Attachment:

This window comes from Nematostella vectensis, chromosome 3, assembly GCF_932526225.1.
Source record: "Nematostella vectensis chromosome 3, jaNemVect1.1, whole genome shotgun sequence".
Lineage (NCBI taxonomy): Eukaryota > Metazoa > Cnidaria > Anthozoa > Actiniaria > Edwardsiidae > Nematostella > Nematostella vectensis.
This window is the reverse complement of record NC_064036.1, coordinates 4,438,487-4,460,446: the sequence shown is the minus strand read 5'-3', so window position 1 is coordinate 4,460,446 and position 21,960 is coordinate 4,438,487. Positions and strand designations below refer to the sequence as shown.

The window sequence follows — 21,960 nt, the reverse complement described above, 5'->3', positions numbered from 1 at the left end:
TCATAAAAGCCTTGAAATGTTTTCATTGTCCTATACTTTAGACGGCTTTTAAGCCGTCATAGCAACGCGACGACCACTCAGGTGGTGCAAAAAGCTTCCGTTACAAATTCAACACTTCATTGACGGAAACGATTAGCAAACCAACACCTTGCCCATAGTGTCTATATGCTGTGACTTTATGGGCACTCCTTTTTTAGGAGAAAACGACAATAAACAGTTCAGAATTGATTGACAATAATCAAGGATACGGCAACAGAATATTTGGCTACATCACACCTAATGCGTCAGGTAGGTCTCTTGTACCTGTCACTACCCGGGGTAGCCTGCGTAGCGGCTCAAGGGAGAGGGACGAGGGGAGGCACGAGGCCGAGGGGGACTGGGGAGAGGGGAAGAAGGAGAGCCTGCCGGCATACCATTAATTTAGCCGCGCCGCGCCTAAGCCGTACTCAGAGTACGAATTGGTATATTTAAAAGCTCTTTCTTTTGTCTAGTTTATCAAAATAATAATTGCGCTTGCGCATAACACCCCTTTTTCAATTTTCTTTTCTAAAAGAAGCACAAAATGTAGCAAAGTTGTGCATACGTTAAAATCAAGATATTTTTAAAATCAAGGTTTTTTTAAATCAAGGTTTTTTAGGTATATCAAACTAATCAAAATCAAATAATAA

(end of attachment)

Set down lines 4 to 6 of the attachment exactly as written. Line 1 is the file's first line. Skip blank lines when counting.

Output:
This window is the reverse complement of record NC_064036.1, coordinates 4,438,487-4,460,446: the sequence shown is the minus strand read 5'-3', so window position 1 is coordinate 4,460,446 and position 21,960 is coordinate 4,438,487. Positions and strand designations below refer to the sequence as shown.

The window sequence follows — 21,960 nt, the reverse complement described above, 5'->3', positions numbered from 1 at the left end:
TCATAAAAGCCTTGAAATGTTTTCATTGTCCTATACTTTAGACGGCTTTTAAGCCGTCATAGCAACGCGACGACCACTCAGGTGGTGCAAAAAGCTTCCGTTACAAATTCAACACTTCATTGACGGAAACGATTAGCAAACCAACACCTTGCCCATAGTGTCTATATGCTGTGACTTTATGGGCACTCCTTTTTTAGGAGAAAACGACAATAAACAGTTCAGAATTGATTGACAATAATCAAGGATACGGCAACAGAATATTTGGCTACATCACACCTAATGCGTCAGGTAGGTCTCTTGTACCTGTCACTACCCGGGGTAGCCTGCGTAGCGGCTCAAGGGAGAGGGACGAGGGGAGGCACGAGGCCGAGGGGGACTGGGGAGAGGGGAAGAAGGAGAGCCTGCCGGCATACCATTAATTTAGCCGCGCCGCGCCTAAGCCGTACTCAGAGTACGAATTGGTATATTTAAAAGCTCTTTCTTTTGTCTAGTTTATCAAAATAATAATTGCGCTTGCGCATAACACCCCTTTTTCAATTTTCTTTTCTAAAAGAAGCACAAAATGTAGCAAAGTTGTGCATACGTTAAAATCAAGATATTTTTAAAATCAAGGTTTTTTTAAATCAAGGTTTTTTAGGTATATCAAACTAATCAAAATCAAATAATAA